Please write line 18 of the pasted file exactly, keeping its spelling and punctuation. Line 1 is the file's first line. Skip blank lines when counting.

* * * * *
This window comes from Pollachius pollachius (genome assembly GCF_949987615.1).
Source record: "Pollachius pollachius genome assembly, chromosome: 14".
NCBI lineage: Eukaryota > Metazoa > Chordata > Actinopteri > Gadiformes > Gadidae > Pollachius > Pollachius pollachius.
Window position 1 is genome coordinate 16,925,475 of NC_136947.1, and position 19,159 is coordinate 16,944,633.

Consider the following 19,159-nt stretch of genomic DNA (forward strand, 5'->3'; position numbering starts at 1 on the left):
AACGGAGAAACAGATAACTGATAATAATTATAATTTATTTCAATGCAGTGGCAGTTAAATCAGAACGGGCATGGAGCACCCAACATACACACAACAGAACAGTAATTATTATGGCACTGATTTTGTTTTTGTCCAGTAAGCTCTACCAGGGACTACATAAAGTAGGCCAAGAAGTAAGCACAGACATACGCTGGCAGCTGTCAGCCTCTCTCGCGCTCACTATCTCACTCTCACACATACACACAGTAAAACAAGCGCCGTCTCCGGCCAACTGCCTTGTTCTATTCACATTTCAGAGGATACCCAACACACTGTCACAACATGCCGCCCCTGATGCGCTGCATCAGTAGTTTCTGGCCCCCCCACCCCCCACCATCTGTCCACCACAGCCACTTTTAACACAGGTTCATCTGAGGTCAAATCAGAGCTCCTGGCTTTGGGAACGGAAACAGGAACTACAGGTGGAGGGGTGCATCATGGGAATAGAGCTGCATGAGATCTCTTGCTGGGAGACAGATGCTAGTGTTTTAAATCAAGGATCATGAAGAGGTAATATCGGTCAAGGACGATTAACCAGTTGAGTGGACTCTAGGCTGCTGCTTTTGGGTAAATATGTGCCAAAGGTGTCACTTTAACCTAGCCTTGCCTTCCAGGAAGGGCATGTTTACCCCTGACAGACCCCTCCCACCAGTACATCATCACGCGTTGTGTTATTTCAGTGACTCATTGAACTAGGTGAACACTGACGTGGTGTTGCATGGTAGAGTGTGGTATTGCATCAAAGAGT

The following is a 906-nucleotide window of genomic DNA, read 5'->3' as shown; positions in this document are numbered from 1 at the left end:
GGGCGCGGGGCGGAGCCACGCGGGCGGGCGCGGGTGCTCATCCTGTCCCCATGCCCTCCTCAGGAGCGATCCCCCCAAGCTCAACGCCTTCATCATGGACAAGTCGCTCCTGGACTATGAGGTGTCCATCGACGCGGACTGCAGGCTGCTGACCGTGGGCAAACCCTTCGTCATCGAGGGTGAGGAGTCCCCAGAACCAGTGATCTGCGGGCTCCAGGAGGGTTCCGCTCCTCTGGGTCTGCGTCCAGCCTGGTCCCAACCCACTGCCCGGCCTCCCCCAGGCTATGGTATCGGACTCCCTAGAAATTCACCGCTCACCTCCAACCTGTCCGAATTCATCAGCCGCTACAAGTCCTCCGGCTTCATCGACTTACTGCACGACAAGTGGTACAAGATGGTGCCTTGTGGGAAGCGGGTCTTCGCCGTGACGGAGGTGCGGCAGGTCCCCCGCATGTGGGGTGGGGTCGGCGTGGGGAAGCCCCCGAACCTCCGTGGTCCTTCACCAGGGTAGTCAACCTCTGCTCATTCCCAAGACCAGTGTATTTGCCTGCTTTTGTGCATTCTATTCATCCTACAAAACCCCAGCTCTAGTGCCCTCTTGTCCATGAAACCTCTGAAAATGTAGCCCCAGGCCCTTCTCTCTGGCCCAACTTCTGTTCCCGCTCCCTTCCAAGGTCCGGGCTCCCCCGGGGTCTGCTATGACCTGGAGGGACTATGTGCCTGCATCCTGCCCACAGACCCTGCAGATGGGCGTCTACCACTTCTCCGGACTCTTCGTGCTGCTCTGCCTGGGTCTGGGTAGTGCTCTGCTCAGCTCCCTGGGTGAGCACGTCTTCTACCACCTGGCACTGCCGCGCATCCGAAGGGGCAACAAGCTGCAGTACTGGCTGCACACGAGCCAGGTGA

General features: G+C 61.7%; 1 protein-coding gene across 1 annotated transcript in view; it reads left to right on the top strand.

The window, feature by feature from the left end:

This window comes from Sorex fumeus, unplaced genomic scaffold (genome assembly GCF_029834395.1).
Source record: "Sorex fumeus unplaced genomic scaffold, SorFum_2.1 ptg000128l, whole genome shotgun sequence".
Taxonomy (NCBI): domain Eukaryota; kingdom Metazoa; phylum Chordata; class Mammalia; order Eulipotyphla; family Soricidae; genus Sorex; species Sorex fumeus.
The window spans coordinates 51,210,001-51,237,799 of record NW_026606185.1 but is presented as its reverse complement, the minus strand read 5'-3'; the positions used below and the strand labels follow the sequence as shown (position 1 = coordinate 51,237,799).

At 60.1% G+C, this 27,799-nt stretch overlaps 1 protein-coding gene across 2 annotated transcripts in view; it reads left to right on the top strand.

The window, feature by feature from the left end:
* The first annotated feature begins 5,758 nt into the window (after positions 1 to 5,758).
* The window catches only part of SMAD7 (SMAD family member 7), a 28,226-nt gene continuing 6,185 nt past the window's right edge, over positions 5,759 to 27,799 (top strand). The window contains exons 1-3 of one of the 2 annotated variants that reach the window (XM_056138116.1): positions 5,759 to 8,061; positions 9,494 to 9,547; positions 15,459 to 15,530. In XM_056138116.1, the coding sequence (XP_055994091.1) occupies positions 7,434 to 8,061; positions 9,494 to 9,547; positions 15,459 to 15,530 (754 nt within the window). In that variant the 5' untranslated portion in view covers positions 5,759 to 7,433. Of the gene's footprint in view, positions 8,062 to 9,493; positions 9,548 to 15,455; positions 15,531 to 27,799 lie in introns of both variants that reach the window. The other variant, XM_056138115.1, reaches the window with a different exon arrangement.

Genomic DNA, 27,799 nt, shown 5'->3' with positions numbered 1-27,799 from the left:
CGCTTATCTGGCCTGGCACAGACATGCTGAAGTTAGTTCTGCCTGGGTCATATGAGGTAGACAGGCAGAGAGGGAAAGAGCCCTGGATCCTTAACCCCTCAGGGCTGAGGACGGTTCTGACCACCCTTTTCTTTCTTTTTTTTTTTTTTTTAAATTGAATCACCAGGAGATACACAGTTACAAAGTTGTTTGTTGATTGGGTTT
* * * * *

* The window catches only part of SMAD7 (SMAD family member 7), a 28,226-nt gene continuing 6,185 nt past the window's right edge, over positions 5,759 to 27,799 (top strand). The window contains exons 1-3 of one of the 2 annotated variants that reach the window (XM_056138116.1): positions 5,759 to 8,061; positions 9,494 to 9,547; positions 15,459 to 15,530. In XM_056138116.1, the coding sequence (XP_055994091.1) occupies positions 7,434 to 8,061; positions 9,494 to 9,547; positions 15,459 to 15,530 (754 nt within the window). In that variant the 5' untranslated portion in view covers positions 5,759 to 7,433. Of the gene's footprint in view, positions 8,062 to 9,493; positions 9,548 to 15,455; positions 15,531 to 27,799 lie in introns of both variants that reach the window. The other variant, XM_056138115.1, reaches the window with a different exon arrangement.